Governor Kay Ivey said the project represents a positive development for the Jackson mill, a major industrial employer with more than 500 workers.

“Packaging Corp. of America’s reinvestment in its Jackson manufacturing facility will solidify the plant’s future by enhancing its competitiveness,” Governor Ivey said.

“This decision underlines the company’s confidence in its Alabama operation while also preserving jobs and safeguarding local education tax dollars. It’s a win for the company, the community and the state.”

Greg Canfield, Secretary of the Alabama Department of Commerce, said PCA’s project will increase the efficiency of the Clarke County plant while providing a long-term economic boost to Jackson, a city with a population of around 5,300.

“We’re committed to helping existing businesses grow and thrive in Alabama, and the impact of a major investment is always magnified when in happens in rural communities,” Secretary Canfield said.

“With this project, PCA is positioning its Jackson mill for the future, which will significantly benefit the city and the region for years to come.”

‘LONG-STANDING RELATIONSHIP’

Jackson Mayor Paul R. South said the project will allow PCA to continue providing quality jobs while securing a positive economic future for Clarke County.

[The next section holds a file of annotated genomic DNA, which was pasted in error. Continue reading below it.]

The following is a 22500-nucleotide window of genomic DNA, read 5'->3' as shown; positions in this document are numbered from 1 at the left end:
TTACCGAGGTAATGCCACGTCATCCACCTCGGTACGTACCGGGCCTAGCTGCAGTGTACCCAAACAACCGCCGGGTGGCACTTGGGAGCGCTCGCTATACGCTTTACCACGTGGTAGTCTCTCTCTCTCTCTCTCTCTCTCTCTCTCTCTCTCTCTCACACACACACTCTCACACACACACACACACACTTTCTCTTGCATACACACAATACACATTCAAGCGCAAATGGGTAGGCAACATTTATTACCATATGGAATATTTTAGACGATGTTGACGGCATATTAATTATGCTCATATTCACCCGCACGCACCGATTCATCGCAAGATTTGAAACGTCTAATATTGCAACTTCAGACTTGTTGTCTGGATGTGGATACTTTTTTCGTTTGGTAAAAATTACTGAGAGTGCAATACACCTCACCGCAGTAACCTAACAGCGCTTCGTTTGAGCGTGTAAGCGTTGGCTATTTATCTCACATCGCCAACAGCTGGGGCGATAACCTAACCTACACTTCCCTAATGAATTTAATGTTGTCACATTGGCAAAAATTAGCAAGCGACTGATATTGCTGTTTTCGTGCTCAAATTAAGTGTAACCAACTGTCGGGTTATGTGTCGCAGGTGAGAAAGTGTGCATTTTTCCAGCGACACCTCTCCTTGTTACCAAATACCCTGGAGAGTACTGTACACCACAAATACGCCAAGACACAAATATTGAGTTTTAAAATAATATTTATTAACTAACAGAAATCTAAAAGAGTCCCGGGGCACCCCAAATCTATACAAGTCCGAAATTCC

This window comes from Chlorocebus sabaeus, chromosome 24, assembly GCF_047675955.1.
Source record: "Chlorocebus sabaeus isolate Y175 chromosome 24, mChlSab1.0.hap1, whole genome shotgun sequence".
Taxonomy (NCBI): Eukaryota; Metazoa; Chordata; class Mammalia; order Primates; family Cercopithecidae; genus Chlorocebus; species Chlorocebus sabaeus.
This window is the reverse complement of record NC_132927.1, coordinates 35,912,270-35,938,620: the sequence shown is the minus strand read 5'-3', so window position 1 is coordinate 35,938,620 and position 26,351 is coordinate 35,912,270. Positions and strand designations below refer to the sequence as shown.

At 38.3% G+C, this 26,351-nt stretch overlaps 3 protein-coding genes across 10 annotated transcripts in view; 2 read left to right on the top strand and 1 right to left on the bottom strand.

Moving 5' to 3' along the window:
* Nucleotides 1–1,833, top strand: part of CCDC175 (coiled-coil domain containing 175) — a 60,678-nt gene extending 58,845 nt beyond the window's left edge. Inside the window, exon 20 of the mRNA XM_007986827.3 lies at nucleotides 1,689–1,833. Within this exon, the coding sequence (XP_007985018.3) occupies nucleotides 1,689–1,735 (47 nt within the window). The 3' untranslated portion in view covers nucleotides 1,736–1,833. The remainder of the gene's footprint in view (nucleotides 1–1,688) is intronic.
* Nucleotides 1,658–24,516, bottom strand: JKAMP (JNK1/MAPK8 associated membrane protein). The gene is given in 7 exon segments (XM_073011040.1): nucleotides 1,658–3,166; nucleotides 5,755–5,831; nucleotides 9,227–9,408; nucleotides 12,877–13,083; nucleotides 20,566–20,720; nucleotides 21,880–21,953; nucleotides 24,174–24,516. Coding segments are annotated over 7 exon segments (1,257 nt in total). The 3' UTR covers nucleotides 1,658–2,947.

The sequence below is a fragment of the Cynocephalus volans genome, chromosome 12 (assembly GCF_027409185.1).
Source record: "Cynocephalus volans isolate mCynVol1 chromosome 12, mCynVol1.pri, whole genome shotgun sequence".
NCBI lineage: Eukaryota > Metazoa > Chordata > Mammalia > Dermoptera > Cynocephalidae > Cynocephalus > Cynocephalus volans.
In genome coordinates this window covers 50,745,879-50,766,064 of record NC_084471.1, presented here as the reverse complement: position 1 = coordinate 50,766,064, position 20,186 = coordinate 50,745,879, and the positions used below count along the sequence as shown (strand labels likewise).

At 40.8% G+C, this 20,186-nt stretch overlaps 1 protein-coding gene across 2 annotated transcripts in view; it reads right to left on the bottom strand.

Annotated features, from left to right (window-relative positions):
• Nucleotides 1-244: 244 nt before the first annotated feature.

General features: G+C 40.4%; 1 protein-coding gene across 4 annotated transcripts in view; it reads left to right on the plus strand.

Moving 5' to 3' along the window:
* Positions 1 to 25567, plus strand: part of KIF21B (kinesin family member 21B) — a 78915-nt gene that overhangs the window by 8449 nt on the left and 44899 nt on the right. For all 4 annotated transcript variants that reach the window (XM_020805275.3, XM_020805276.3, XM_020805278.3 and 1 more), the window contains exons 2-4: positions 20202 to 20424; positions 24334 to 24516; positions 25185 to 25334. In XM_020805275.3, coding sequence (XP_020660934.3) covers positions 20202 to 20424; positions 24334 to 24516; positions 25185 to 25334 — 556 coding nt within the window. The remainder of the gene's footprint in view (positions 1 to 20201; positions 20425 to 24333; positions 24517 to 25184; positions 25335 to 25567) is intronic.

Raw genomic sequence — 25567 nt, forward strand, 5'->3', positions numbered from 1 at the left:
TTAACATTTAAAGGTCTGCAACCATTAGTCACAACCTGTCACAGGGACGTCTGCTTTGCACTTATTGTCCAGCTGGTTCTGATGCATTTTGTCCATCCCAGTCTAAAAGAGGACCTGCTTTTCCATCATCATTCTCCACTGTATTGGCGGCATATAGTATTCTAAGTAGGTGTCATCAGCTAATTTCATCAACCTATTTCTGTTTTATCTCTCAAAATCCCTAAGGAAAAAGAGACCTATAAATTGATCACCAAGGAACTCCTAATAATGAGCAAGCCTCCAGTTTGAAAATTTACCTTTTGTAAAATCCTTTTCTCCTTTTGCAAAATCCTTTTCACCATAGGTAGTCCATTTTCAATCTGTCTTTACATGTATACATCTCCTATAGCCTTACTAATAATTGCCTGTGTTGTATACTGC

“The City of Jackson looks forward to working with the corporation as the project moves forward,” South said. “In my opinion, they couldn’t have selected a better community.  Jackson is a safe and peaceful city full of great people, with good schools and recreation and a strong work force, along with extensive natural resources.”

“This is wonderful news for Clarke County and the City of Jackson,” said Stan Hutto, chairman of the Clarke County Commission. “We have a long-standing relationship with this outstanding company, and we are committed to helping them achieve their goals to ensure a bright, successful future.”

PCA is the third largest producer of containerboard products and the third largest producer of uncoated freesheet paper in North America. PCA operates eight mills and 90 corrugated products plants and related facilities.

The Jackson mill’s No. 1 paper machine will continue to produce uncoated freesheet products.

(Courtesy of Made in Alabama)